The opioid addiction and overdose epidemic has been ravaging the United States since the early 2000s. The U.S. Centers for Disease Control and Prevention (CDC) report that, between 1999 and 2016, there were 630,000 deaths throughout the U.S. because of a drug overdose, and 66 percent of those deaths involved an opioid of some kind. On average, 115 people die in the country every day because of a narcotics overdose.
Prescription painkillers and illicit narcotics are both major problems in this epidemic.
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The first wave of this recent epidemic began with changes to opioid painkiller prescribing practices, allowing doctors to treat more types of pain with opioid-based medications. Unfortunately, the widespread prescribing of these drugs led to widespread abuse.
The second wave of the epidemic began around 2010, as prescribing practices and laws began to tighten again, but at the same time, many people turned to more potent illicit drugs to get high, especially heroin. Then, around 2013, overdose deaths spiked across the country as illicitly produced fentanyl began to appear in heroin and fake prescription drugs.
Narcotic drugs are incredibly dangerous. With the introduction of a drug as potent as fentanyl, abusing them is just as likely to lead to overdose and death as to intoxication and addiction. If you struggle with opioid addiction or abuse, there is help. The first step in evidence-based addiction treatment is detox, which is the process of ending the body’s physical dependence on drugs like opioids. The process manages physical symptoms as the brain and body slowly stop relying on the presence of a chemical to manage neurotransmitters and other functions.
Because opioids can quickly lead to intense dependence, some medications can be prescribed to ease withdrawal symptoms during detox. Use of these drugs is called medication-assisted treatment (MAT).
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How to Start Medication-Assisted Treatment (MAT)
According to the American Society of Addiction Medicine’s (ASAM) National Practice Guideline Supplement, many clinicians, including general practitioners, can diagnose opioid use disorder in their patients; however, the diagnosis must be checked by a clinician specializing in addiction medicine, which will lead to recommendations for appropriate treatment. Regardless, the first step for someone struggling with opioid abuse is to find a doctor, counselor, or addiction specialist, and get a diagnosis.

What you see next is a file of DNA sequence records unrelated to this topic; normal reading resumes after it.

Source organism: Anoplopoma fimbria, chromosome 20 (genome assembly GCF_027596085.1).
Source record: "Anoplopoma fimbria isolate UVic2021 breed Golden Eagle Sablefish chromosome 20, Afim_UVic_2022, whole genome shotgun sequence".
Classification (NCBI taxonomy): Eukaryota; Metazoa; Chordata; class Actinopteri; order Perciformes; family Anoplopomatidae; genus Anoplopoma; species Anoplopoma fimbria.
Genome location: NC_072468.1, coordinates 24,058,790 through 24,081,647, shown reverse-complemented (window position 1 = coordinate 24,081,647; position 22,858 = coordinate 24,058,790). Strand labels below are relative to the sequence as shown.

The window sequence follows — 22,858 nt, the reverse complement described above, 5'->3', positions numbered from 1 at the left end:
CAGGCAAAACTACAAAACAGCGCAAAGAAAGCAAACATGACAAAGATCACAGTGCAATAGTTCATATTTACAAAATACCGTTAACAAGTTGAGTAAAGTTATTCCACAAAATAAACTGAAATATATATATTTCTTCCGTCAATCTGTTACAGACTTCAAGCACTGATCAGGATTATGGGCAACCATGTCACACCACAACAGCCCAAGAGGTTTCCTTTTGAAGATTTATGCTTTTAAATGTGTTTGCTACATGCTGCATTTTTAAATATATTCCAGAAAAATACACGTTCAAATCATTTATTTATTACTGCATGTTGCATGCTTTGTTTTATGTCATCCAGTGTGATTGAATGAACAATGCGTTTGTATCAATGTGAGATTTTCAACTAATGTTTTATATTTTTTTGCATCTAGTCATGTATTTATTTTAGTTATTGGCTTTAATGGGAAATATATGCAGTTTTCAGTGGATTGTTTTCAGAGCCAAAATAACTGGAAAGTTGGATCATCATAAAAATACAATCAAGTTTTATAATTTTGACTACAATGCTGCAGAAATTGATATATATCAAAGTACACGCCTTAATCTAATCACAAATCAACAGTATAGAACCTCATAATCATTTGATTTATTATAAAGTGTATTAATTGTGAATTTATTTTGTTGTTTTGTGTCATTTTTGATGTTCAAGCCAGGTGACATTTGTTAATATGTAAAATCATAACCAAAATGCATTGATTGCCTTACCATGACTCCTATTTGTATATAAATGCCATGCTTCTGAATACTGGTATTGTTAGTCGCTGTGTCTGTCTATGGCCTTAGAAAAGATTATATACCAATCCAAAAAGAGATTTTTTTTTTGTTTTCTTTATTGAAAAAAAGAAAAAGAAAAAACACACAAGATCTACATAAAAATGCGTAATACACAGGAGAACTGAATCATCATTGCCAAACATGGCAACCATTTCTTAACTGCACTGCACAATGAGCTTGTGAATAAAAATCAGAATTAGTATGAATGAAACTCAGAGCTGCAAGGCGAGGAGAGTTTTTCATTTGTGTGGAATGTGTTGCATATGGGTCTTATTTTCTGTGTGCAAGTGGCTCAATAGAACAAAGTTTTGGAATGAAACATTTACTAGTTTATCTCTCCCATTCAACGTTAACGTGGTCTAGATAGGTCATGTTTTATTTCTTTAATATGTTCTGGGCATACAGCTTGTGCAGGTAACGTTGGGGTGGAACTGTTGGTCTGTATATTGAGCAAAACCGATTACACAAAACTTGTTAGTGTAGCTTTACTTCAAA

The guidelines are clear that specific decisions about treatment should be shared between the clinician and the patient. Medically supervised detox is considered a core component of addiction treatment and is often referred to as the first step in the larger treatment process.
Getting into a detox program may mean receiving a medication to ease withdrawal symptoms or, after detox, reduce cravings. Opioid abuse is one of the forms of addiction with several medication options to ease withdrawal. Although the withdrawal symptoms associated with opioids are not life-threatening, they are uncomfortable, and cravings for the drug can be intense. Using medication and a tapering regimen can ease the body off dependence on opioids to feel normal.
There are a few drug options used in evidence-based treatment, some newer drugs that may be effective, and some drugs that are used as at-home treatments. It is extremely important to remember that medical professionals must oversee the withdrawal process.
Trying to quit, either cold turkey or with an anecdotally recommended replacement drug like kratom, is very dangerous. Kratom can be abused; relapse is extremely likely when you do not have help, and a relapse can lead to overdose and death.
Medications Prescribed During MAT
The Substance Abuse and Mental Health Services Administration (SAMHSA) lists certain medications as the main approaches to MAT.
Buprenorphine: Although this partial opioid agonist was not approved by the Food and Drug Administration (FDA) for prescription use in the U.S. until 2002, it has been the main approach to opioid withdrawal treatment in Europe for decades. This drug lasts for a long time in the brain, binding to opioid receptors. In people who have abused full opioid agonists like heroin, oxycodone, or hydrocodone, buprenorphine does not lead to feeling high; it just makes them feel normal or stable. It reduces withdrawal symptoms without causing intoxication. Because it is considered a little safer and less addictive than previous treatments, like methadone, buprenorphine can be prescribed and dispensed through a physician’s office, as long as the physician has received specific training.
Once buprenorphine drugs – usually Subutex, Suboxone, Zubsolv, or Bunavail – have been prescribed, your physician will create a tapering program to reduce how much of this medication you take. Buprenorphine typically lasts in the brain for a day or two, and you may reduce your dosage every few days, every week, or every few weeks, depending on individual factors that your physician will assess. You will also check in with your physician regularly during detox, so if you begin to experience additional withdrawal symptoms, these can be managed effectively.
Methadone: This was once the preferred method of overcoming opioid addiction, used most effectively to treat people who abused a lot of heroin for years. Because methadone is a full opioid agonist, however, more people now abuse this drug and suffer an overdose while taking it. While it can still be an effective approach to addiction treatment, buprenorphine has replaced it as the preferred tapering method.